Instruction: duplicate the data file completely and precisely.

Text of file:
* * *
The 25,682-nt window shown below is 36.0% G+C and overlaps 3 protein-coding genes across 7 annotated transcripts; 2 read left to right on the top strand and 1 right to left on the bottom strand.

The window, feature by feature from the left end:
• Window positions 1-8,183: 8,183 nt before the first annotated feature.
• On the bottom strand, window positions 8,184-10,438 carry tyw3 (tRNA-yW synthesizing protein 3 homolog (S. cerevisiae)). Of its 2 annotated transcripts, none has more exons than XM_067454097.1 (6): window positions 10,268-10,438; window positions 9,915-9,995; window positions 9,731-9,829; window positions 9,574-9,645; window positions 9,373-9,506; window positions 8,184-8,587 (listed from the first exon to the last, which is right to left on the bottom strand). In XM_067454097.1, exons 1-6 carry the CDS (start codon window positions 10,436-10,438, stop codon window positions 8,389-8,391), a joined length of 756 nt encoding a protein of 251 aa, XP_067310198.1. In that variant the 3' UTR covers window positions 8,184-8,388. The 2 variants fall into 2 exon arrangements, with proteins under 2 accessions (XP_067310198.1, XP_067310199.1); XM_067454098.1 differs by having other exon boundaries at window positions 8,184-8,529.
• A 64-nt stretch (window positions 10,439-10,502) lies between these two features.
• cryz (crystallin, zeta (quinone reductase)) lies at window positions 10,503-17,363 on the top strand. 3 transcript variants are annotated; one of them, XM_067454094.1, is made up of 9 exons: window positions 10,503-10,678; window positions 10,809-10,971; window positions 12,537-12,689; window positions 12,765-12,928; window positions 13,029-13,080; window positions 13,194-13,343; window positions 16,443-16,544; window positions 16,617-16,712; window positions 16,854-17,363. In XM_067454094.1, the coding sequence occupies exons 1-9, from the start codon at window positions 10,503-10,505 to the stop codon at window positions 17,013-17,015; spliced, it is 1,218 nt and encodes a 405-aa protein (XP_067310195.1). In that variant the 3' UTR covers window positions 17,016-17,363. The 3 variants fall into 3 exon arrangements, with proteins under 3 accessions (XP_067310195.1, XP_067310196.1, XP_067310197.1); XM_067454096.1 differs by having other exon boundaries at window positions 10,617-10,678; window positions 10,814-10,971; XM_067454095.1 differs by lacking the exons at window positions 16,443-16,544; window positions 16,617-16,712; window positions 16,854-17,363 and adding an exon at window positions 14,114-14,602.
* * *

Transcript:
The 25,682-nt window shown below is 36.0% G+C and overlaps 3 protein-coding genes across 7 annotated transcripts; 2 read left to right on the top strand and 1 right to left on the bottom strand.

The window, feature by feature from the left end:
• Window positions 1-8,183: 8,183 nt before the first annotated feature.
• On the bottom strand, window positions 8,184-10,438 carry tyw3 (tRNA-yW synthesizing protein 3 homolog (S. cerevisiae)). Of its 2 annotated transcripts, none has more exons than XM_067454097.1 (6): window positions 10,268-10,438; window positions 9,915-9,995; window positions 9,731-9,829; window positions 9,574-9,645; window positions 9,373-9,506; window positions 8,184-8,587 (listed from the first exon to the last, which is right to left on the bottom strand). In XM_067454097.1, exons 1-6 carry the CDS (start codon window positions 10,436-10,438, stop codon window positions 8,389-8,391), a joined length of 756 nt encoding a protein of 251 aa, XP_067310198.1. In that variant the 3' UTR covers window positions 8,184-8,388. The 2 variants fall into 2 exon arrangements, with proteins under 2 accessions (XP_067310198.1, XP_067310199.1); XM_067454098.1 differs by having other exon boundaries at window positions 8,184-8,529.
• A 64-nt stretch (window positions 10,439-10,502) lies between these two features.
• cryz (crystallin, zeta (quinone reductase)) lies at window positions 10,503-17,363 on the top strand. 3 transcript variants are annotated; one of them, XM_067454094.1, is made up of 9 exons: window positions 10,503-10,678; window positions 10,809-10,971; window positions 12,537-12,689; window positions 12,765-12,928; window positions 13,029-13,080; window positions 13,194-13,343; window positions 16,443-16,544; window positions 16,617-16,712; window positions 16,854-17,363. In XM_067454094.1, the coding sequence occupies exons 1-9, from the start codon at window positions 10,503-10,505 to the stop codon at window positions 17,013-17,015; spliced, it is 1,218 nt and encodes a 405-aa protein (XP_067310195.1). In that variant the 3' UTR covers window positions 17,016-17,363. The 3 variants fall into 3 exon arrangements, with proteins under 3 accessions (XP_067310195.1, XP_067310196.1, XP_067310197.1); XM_067454096.1 differs by having other exon boundaries at window positions 10,617-10,678; window positions 10,814-10,971; XM_067454095.1 differs by lacking the exons at window positions 16,443-16,544; window positions 16,617-16,712; window positions 16,854-17,363 and adding an exon at window positions 14,114-14,602.